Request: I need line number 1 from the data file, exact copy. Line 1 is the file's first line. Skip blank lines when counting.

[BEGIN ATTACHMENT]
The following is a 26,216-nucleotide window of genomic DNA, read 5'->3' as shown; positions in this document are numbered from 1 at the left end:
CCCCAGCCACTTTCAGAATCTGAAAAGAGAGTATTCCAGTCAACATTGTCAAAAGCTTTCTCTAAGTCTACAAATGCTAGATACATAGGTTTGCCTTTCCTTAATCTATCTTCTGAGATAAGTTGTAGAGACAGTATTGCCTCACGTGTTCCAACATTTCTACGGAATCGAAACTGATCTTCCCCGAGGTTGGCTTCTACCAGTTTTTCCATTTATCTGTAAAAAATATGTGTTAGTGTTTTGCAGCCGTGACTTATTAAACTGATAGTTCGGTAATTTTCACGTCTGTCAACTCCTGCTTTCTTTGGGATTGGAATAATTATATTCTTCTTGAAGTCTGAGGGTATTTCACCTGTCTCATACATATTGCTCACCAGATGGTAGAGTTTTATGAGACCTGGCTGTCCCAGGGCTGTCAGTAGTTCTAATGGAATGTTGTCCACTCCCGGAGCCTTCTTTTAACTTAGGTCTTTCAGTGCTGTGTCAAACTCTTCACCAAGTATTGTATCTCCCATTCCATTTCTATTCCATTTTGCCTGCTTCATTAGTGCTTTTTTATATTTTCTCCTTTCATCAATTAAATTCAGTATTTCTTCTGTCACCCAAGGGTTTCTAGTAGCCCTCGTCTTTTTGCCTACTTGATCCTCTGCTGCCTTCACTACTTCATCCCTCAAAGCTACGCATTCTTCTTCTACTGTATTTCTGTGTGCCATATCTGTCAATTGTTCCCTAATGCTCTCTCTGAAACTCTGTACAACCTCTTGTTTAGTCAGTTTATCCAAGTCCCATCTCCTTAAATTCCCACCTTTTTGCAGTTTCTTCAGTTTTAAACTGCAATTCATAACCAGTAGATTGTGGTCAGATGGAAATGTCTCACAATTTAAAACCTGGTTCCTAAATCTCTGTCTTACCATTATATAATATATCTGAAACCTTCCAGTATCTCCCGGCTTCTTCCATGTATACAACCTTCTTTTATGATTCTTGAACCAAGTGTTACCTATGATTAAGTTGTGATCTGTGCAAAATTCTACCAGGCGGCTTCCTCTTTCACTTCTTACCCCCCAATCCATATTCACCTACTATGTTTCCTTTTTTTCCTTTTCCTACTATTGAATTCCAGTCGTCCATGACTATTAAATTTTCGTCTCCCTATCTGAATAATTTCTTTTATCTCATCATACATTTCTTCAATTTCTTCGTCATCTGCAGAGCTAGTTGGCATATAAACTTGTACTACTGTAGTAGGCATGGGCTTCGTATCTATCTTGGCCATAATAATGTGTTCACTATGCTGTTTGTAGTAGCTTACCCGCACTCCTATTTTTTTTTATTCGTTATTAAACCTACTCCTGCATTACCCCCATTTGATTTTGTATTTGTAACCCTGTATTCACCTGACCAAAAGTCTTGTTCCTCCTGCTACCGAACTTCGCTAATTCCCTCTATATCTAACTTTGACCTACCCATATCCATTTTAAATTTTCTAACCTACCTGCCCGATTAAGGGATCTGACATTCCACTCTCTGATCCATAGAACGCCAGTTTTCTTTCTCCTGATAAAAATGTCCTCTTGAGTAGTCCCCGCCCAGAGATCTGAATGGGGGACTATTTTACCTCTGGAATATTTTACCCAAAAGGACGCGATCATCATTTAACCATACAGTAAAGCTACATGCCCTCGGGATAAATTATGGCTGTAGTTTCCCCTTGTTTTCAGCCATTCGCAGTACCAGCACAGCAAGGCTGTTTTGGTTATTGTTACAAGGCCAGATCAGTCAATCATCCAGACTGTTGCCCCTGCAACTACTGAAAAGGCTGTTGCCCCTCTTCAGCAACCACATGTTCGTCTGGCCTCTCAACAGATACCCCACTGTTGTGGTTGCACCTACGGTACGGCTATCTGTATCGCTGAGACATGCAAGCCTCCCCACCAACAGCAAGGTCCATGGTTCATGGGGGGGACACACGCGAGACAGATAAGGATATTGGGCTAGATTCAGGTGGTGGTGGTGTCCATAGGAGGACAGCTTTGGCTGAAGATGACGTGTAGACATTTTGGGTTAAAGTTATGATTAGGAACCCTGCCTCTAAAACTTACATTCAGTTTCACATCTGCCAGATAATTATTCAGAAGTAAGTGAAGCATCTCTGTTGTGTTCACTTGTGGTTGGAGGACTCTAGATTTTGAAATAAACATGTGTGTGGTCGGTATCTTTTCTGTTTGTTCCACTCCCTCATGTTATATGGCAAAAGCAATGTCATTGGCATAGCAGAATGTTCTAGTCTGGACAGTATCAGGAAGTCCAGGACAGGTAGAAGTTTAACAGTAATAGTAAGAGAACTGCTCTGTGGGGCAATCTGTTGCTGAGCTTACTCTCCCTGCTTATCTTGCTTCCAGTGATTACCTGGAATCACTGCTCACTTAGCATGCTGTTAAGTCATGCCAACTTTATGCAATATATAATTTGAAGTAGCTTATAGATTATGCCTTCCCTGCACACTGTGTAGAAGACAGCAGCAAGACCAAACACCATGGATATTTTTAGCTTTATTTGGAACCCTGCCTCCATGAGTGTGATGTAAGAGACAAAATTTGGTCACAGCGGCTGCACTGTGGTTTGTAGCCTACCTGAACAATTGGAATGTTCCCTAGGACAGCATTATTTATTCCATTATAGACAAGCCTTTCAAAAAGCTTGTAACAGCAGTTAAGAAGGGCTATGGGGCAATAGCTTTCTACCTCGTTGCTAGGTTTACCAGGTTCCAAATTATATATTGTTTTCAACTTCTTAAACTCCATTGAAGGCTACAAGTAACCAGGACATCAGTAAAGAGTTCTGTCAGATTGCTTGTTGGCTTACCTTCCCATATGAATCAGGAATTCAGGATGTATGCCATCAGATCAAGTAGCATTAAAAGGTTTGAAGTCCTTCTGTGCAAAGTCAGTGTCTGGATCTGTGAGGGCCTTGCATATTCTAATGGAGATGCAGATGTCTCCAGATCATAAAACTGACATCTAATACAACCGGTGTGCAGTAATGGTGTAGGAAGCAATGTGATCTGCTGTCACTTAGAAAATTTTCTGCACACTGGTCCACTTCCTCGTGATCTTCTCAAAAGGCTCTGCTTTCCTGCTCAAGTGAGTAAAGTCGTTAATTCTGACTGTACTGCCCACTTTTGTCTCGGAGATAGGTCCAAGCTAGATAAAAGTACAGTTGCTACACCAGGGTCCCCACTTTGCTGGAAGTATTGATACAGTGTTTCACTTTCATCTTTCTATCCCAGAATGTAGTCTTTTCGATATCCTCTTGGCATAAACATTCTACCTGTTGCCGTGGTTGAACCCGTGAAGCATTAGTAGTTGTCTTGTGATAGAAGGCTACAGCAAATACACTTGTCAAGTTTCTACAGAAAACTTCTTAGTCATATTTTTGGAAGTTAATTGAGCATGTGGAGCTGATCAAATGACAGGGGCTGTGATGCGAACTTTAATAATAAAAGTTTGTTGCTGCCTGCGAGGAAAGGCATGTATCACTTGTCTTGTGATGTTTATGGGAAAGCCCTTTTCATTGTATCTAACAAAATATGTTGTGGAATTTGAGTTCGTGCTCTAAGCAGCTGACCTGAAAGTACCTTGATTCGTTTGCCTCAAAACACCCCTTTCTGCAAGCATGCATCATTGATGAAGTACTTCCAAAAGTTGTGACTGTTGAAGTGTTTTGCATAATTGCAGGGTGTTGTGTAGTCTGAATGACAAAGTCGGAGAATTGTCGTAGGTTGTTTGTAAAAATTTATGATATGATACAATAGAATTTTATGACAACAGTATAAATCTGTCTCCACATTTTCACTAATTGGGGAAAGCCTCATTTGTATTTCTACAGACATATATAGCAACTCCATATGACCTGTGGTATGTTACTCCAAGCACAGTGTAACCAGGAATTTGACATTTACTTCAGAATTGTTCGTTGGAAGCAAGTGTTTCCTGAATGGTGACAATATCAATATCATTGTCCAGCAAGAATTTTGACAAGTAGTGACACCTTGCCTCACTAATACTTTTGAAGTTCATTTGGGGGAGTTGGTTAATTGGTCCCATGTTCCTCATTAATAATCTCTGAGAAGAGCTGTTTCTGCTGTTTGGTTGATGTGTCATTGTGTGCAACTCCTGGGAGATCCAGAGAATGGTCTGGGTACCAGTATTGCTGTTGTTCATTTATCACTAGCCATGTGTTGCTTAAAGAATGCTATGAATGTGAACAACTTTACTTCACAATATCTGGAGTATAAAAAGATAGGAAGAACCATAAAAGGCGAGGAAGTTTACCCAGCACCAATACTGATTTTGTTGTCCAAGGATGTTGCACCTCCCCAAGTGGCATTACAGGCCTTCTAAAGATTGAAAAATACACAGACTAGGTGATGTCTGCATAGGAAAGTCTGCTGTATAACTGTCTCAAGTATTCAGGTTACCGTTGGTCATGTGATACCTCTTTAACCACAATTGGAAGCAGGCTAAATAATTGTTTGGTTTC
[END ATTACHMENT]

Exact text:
The following is a 26,216-nucleotide window of genomic DNA, read 5'->3' as shown; positions in this document are numbered from 1 at the left end: